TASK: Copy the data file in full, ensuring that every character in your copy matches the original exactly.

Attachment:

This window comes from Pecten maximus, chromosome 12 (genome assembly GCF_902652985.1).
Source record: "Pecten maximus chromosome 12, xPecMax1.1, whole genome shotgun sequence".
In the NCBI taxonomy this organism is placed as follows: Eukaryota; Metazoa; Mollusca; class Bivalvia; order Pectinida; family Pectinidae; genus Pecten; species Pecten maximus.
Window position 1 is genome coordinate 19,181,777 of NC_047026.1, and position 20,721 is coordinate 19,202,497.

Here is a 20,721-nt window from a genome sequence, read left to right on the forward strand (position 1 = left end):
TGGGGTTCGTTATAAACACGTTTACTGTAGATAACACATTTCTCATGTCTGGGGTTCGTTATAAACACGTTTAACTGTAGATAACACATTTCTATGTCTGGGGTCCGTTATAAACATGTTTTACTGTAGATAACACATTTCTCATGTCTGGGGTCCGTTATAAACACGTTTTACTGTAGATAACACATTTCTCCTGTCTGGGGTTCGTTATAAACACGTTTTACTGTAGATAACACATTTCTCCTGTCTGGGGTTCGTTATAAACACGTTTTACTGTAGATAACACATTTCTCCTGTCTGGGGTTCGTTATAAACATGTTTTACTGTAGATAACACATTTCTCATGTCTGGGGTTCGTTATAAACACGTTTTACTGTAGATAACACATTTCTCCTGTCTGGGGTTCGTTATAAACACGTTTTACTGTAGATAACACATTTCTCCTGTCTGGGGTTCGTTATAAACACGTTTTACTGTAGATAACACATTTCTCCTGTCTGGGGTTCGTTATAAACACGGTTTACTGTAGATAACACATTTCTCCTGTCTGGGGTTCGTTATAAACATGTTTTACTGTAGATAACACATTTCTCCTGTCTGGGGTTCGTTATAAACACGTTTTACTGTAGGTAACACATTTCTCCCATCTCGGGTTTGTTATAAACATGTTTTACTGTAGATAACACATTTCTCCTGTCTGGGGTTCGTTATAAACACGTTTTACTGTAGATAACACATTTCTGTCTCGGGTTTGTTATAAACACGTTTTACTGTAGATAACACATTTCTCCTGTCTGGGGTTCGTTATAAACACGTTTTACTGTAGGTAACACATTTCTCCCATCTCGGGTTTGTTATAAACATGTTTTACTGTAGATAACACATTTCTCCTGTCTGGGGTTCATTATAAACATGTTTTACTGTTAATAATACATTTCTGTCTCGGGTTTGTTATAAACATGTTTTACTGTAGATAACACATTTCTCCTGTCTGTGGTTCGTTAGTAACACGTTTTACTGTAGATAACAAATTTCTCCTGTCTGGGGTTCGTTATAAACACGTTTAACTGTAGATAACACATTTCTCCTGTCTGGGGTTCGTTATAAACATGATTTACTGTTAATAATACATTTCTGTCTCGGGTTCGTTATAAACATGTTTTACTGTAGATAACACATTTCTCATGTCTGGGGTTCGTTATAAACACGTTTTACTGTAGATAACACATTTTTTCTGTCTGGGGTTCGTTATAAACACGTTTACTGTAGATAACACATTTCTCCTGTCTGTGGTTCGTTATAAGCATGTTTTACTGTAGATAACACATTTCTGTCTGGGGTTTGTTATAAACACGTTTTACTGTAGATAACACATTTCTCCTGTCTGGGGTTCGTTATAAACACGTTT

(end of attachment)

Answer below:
This window comes from Pecten maximus, chromosome 12 (genome assembly GCF_902652985.1).
Source record: "Pecten maximus chromosome 12, xPecMax1.1, whole genome shotgun sequence".
In the NCBI taxonomy this organism is placed as follows: Eukaryota; Metazoa; Mollusca; class Bivalvia; order Pectinida; family Pectinidae; genus Pecten; species Pecten maximus.
Window position 1 is genome coordinate 19,181,777 of NC_047026.1, and position 20,721 is coordinate 19,202,497.

Here is a 20,721-nt window from a genome sequence, read left to right on the forward strand (position 1 = left end):
TGGGGTTCGTTATAAACACGTTTACTGTAGATAACACATTTCTCATGTCTGGGGTTCGTTATAAACACGTTTAACTGTAGATAACACATTTCTATGTCTGGGGTCCGTTATAAACATGTTTTACTGTAGATAACACATTTCTCATGTCTGGGGTCCGTTATAAACACGTTTTACTGTAGATAACACATTTCTCCTGTCTGGGGTTCGTTATAAACACGTTTTACTGTAGATAACACATTTCTCCTGTCTGGGGTTCGTTATAAACACGTTTTACTGTAGATAACACATTTCTCCTGTCTGGGGTTCGTTATAAACATGTTTTACTGTAGATAACACATTTCTCATGTCTGGGGTTCGTTATAAACACGTTTTACTGTAGATAACACATTTCTCCTGTCTGGGGTTCGTTATAAACACGTTTTACTGTAGATAACACATTTCTCCTGTCTGGGGTTCGTTATAAACACGTTTTACTGTAGATAACACATTTCTCCTGTCTGGGGTTCGTTATAAACACGGTTTACTGTAGATAACACATTTCTCCTGTCTGGGGTTCGTTATAAACATGTTTTACTGTAGATAACACATTTCTCCTGTCTGGGGTTCGTTATAAACACGTTTTACTGTAGGTAACACATTTCTCCCATCTCGGGTTTGTTATAAACATGTTTTACTGTAGATAACACATTTCTCCTGTCTGGGGTTCGTTATAAACACGTTTTACTGTAGATAACACATTTCTGTCTCGGGTTTGTTATAAACACGTTTTACTGTAGATAACACATTTCTCCTGTCTGGGGTTCGTTATAAACACGTTTTACTGTAGGTAACACATTTCTCCCATCTCGGGTTTGTTATAAACATGTTTTACTGTAGATAACACATTTCTCCTGTCTGGGGTTCATTATAAACATGTTTTACTGTTAATAATACATTTCTGTCTCGGGTTTGTTATAAACATGTTTTACTGTAGATAACACATTTCTCCTGTCTGTGGTTCGTTAGTAACACGTTTTACTGTAGATAACAAATTTCTCCTGTCTGGGGTTCGTTATAAACACGTTTAACTGTAGATAACACATTTCTCCTGTCTGGGGTTCGTTATAAACATGATTTACTGTTAATAATACATTTCTGTCTCGGGTTCGTTATAAACATGTTTTACTGTAGATAACACATTTCTCATGTCTGGGGTTCGTTATAAACACGTTTTACTGTAGATAACACATTTTTTCTGTCTGGGGTTCGTTATAAACACGTTTACTGTAGATAACACATTTCTCCTGTCTGTGGTTCGTTATAAGCATGTTTTACTGTAGATAACACATTTCTGTCTGGGGTTTGTTATAAACACGTTTTACTGTAGATAACACATTTCTCCTGTCTGGGGTTCGTTATAAACACGTTT